Warm Afternoon / 50×50 / Stephen Yardley
To find out more about the exhibition you can visit The Albany Gallery website here:
Firstly, a massive thank you to YANC and Get the Chance for the opportunity to be part of this event. Ground breaking engagements are being made by YANC with a diverse scope of arts practitioners and young people of today pushing boundaries in delivering up to date masterclasses, whilst providing and facilitating the relaxed and required networking opportunities. I loved the fact that YANC seemed to be almost inclusively driven by what the Youth want out of these sorts of occasions, with lots of brain storming and idea throwing activities around.
As soon as, I walked in, I was greeted by Sarah Jones, YANC network’s Chair and artistic director for Mess Up the Mess. Sarah kindly told me exactly what was going on and where. A welcome pack was provided in English and Welsh, this included the days schedule where you would choose what masterclasses you wanted to attend which was also sent by email prior, a feedback pull-out, a substantial list of delegates names, company and their email was provided (invaluable data!), when your wish to pursue contact with people that you have met. This handy touch further enables the networking continuing process, after the event, something that is sometimes missed at previous events similar to YANC’s.
The types of delegate in attendance
There were various freelancer’s in attendance, dramaturgs’ and performers’ from many companies and practitioners, many having toured throughout the UK, ladies from SPARC theatre and Valley Kids, Various personnel from Mess up the Mess Theatre, tutors from CAVC and RCT, Flossy and Bo, Opera Sonic, Rawfest, Ethnic minorities and youth support, Team Wales (EYST), Narbeth Youth Theatre, Wales Millennium Centre, 20 stories High, Circus practitioners, Theatre Na nOg, Jukebox collective, Young Identity, Common Wealth theatre, and Paper trail.
I especially enjoyed my chats with a young man called EZ Rah, a Cardiff based Mike Controller, who has recently won an award for his contribution in attendance at Jason Camilleri’s Radio Platform held at the Millennium Centre and that was launched last year. It was also good to see, such a myriad of people from all over Wales and even outside of Wales enjoying and interacting creatively.
Young Identity is Led by outstanding facilitators, versatile poets and established spoken word performers. Shirley A May @thegirldreams is one of the founders of Young Identity, someone who I found talks deeply from the heart.
It was herself, her daughter, practitioner and spoken word artist Nicole May and Reece Williams, an artist development advocate and one of BBC1 Extras Words First Finalists, that delivered to the group.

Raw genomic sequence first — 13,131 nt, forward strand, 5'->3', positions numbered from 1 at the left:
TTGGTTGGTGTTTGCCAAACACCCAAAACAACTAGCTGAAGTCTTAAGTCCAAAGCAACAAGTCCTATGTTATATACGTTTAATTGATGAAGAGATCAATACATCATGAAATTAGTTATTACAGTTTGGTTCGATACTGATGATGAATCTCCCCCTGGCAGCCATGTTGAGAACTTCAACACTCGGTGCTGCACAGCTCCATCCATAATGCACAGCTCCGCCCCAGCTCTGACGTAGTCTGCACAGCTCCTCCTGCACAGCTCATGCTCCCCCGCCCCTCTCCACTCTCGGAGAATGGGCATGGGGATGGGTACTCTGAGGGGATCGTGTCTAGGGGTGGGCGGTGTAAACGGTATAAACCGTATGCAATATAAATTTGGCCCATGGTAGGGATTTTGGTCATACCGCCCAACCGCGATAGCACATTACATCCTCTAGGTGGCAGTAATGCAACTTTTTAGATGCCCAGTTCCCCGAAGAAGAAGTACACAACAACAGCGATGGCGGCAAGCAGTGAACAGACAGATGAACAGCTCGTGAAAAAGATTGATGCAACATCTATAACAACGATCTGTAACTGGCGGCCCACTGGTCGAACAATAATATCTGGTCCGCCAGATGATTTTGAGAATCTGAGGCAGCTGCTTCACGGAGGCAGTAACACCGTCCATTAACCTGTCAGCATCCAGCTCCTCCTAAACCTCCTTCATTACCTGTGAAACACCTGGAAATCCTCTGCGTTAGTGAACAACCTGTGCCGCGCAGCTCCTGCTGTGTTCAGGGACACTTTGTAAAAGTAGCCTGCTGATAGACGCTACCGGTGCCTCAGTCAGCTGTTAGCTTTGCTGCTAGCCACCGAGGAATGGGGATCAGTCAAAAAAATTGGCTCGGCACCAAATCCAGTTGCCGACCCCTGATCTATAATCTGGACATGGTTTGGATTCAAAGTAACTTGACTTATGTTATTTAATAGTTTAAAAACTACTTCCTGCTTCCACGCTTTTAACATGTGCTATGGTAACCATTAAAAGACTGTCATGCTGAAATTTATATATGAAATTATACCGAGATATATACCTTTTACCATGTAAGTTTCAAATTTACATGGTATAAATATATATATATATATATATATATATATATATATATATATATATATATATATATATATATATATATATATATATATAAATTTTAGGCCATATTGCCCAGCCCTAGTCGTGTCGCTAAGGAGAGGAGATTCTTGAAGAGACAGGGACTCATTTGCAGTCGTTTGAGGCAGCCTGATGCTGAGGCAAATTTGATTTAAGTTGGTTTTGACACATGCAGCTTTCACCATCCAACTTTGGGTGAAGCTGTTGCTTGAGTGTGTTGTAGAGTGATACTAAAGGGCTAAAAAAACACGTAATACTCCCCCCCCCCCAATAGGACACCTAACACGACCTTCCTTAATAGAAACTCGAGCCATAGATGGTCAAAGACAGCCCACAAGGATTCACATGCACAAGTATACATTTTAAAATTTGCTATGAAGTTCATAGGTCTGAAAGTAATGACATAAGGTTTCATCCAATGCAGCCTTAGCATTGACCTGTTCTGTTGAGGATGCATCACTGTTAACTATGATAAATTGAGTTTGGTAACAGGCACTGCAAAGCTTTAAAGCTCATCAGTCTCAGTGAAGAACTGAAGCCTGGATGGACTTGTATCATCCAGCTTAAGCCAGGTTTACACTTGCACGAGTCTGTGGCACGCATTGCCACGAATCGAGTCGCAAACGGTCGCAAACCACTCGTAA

The session starts with interactive word, action and mind play. “Hulla hulla Dance, Dance – Hoop, Dance. It was extremely interactive with competitions from the offset. After all that dancing about and whilst our adrenaline was pumping, they asked us to talk about our life stories. They used their own life experiences to encourage people talk about theirs. “Today I was feeling” and you were then asked to write for 5 minutes about this. Some were spoken aloud, then significant sentences were drawn out, through a thought provoking process they taught. “Cloudy with a chance of rain” and, “I often get nervous around people, but I love them”, were proudly spoken by others. Many other practical skills and ways of creating structured poems in the conventional and un-conventional ways were explored and I ended up coming away feeling I could literally carry on with the process they taught and explore the whole concept a lot more having been in attendance.
Shirley May talked about visiting Picasso’s house in Malaga and the journey that Picasso took to get to the end art product and breaking form. She said Art; whether, it’s in written form or whether its structured to everyone’s approval or not, it is about developing but not discarding the old forms and the characterized elements like rhyme, line length, and metrical pattern.
Young Identity encouraged participants to always read; whatever that may be. To push yourself to overcome barriers, stance and with practice how, power can come through your body. The no disclaimer policy whereby you are not allowed to say anything to support or condemn your own words before talking. This is great because it encourages equal levels when delivering this art form. Another thought concept noted, “Is it even a poem, if we cannot hear you speak it?” Reece Williams told us that we could click our fingers also known as snapping, instead of clapping our appraisals and that this is becoming more and more popular in today’s culture.
Young Identity is part of the Frankfurt International school, but sadly has had their funding cut recently from the government. For me an absolute shame, as the work they are doing as like YANC and Common Wealth Theatre needs to be done.